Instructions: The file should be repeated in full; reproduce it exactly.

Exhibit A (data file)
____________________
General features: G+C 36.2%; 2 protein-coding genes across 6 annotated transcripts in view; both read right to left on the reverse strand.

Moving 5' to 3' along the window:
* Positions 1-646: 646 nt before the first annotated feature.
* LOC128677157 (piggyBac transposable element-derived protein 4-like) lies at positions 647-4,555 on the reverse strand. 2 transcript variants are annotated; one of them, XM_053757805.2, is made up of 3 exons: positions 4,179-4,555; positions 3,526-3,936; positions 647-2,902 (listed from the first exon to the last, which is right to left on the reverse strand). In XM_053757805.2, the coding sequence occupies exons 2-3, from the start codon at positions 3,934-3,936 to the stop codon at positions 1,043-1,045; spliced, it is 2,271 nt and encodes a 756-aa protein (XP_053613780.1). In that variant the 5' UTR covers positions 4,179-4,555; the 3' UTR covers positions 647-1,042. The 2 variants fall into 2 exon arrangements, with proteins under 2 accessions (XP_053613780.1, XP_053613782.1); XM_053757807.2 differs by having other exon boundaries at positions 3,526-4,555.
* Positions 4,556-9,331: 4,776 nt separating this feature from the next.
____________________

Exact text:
General features: G+C 36.2%; 2 protein-coding genes across 6 annotated transcripts in view; both read right to left on the reverse strand.

Moving 5' to 3' along the window:
* Positions 1-646: 646 nt before the first annotated feature.
* LOC128677157 (piggyBac transposable element-derived protein 4-like) lies at positions 647-4,555 on the reverse strand. 2 transcript variants are annotated; one of them, XM_053757805.2, is made up of 3 exons: positions 4,179-4,555; positions 3,526-3,936; positions 647-2,902 (listed from the first exon to the last, which is right to left on the reverse strand). In XM_053757805.2, the coding sequence occupies exons 2-3, from the start codon at positions 3,934-3,936 to the stop codon at positions 1,043-1,045; spliced, it is 2,271 nt and encodes a 756-aa protein (XP_053613780.1). In that variant the 5' UTR covers positions 4,179-4,555; the 3' UTR covers positions 647-1,042. The 2 variants fall into 2 exon arrangements, with proteins under 2 accessions (XP_053613780.1, XP_053613782.1); XM_053757807.2 differs by having other exon boundaries at positions 3,526-4,555.
* Positions 4,556-9,331: 4,776 nt separating this feature from the next.